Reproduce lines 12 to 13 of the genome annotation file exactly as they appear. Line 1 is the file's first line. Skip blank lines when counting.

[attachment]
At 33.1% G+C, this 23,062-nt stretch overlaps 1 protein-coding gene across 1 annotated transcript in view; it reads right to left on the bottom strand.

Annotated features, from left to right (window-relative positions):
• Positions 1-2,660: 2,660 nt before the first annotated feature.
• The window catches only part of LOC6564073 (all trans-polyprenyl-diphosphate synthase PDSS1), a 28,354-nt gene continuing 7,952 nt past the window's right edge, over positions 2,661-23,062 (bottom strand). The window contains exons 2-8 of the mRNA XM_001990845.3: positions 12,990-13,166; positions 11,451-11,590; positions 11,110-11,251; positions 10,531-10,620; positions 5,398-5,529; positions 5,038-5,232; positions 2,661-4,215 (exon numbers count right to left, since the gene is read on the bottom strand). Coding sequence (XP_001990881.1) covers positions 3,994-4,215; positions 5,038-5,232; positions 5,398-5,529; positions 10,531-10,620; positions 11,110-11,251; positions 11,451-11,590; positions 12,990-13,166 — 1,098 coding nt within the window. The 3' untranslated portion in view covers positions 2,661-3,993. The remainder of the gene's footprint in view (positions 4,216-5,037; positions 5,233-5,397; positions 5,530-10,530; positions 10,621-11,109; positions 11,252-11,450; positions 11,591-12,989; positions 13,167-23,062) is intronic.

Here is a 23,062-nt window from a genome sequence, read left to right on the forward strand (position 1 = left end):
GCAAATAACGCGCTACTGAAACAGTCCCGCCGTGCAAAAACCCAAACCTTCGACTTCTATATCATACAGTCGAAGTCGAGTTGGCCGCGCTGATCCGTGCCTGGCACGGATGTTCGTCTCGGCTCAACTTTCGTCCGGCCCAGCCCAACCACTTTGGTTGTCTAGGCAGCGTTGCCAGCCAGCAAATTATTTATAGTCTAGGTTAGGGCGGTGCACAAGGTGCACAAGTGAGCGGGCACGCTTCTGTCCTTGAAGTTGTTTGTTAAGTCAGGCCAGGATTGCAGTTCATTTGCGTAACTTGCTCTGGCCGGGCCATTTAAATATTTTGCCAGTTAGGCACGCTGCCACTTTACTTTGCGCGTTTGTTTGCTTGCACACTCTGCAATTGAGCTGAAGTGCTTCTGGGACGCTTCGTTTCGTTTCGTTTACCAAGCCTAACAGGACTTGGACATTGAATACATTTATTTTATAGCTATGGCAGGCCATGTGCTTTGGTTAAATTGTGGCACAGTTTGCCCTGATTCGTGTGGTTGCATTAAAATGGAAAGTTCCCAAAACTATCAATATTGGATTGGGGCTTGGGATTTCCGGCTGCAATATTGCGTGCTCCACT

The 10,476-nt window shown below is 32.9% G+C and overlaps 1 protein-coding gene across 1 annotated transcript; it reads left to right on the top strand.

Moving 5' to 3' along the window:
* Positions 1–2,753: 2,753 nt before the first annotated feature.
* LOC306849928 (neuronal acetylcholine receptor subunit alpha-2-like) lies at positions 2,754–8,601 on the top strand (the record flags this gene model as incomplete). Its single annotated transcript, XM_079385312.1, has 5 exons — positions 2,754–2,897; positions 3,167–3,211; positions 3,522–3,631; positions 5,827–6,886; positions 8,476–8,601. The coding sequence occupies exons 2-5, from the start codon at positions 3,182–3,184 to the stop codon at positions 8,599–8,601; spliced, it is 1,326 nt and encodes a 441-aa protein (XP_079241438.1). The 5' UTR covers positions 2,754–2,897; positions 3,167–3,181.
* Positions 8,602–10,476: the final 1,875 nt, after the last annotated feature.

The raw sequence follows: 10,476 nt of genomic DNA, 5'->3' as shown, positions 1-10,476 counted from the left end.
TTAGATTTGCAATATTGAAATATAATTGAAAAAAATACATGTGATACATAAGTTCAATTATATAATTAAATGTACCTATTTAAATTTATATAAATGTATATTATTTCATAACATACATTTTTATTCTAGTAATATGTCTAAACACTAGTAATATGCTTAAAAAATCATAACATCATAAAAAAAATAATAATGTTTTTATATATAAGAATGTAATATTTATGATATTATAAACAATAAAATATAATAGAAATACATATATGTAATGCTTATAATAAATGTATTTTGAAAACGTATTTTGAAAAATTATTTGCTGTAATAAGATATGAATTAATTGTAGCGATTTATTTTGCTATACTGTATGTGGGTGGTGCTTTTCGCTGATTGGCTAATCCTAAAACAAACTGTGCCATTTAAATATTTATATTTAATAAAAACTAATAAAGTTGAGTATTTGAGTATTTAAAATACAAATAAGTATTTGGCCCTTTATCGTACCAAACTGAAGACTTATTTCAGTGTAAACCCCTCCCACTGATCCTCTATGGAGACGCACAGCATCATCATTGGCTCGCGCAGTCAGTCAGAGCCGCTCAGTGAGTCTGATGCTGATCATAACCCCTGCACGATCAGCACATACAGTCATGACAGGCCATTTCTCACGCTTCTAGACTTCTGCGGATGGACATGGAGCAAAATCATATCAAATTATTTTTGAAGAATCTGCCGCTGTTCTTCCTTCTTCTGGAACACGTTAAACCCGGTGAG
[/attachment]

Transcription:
The raw sequence follows: 10,476 nt of genomic DNA, 5'->3' as shown, positions 1-10,476 counted from the left end.
TTAGATTTGCAATATTGAAATATAATTGAAAAAAATACATGTGATACATAAGTTCAATTATATAATTAAATGTACCTATTTAAATTTATATAAATGTATATTATTTCATAACATACATTTTTATTCTAGTAATATGTCTAAACACTAGTAATATGCTTAAAAAATCATAACATCATAAAAAAAATAATAATGTTTTTATATATAAGAATGTAATATTTATGATATTATAAACAATAAAATATAATAGAAATACATATATGTAATGCTTATAATAAATGTATTTTGAAAACGTATTTTGAAAAATTATTTGCTGTAATAAGATATGAATTAATTGTAGCGATTTATTTTGCTATACTGTATGTGGGTGGTGCTTTTCGCTGATTGGCTAATCCTAAAACAAACTGTGCCATTTAAATATTTATATTTAATAAAAACTAATAAAGTTGAGTATTTGAGTATTTAAAATACAAATAAGTATTTGGCCCTTTATCGTACCAAACTGAAGACTTATTTCAGTGTAAACCCCTCCCACTGATCCTCTATGGAGACGCACAGCATCATCATTGGCTCGCGCAGTCAGTCAGAGCCGCTCAGTGAGTCTGATGCTGATCATAACCCCTGCACGATCAGCACATACAGTCATGACAGGCCATTTCTCACGCTTCTAGACTTCTGCGGATGGACATGGAGCAAAATCATATCAAATTATTTTTGAAGAATCTGCCGCTGTTCTTCCTTCTTCTGGAACACGTTAAACCCGGTGAG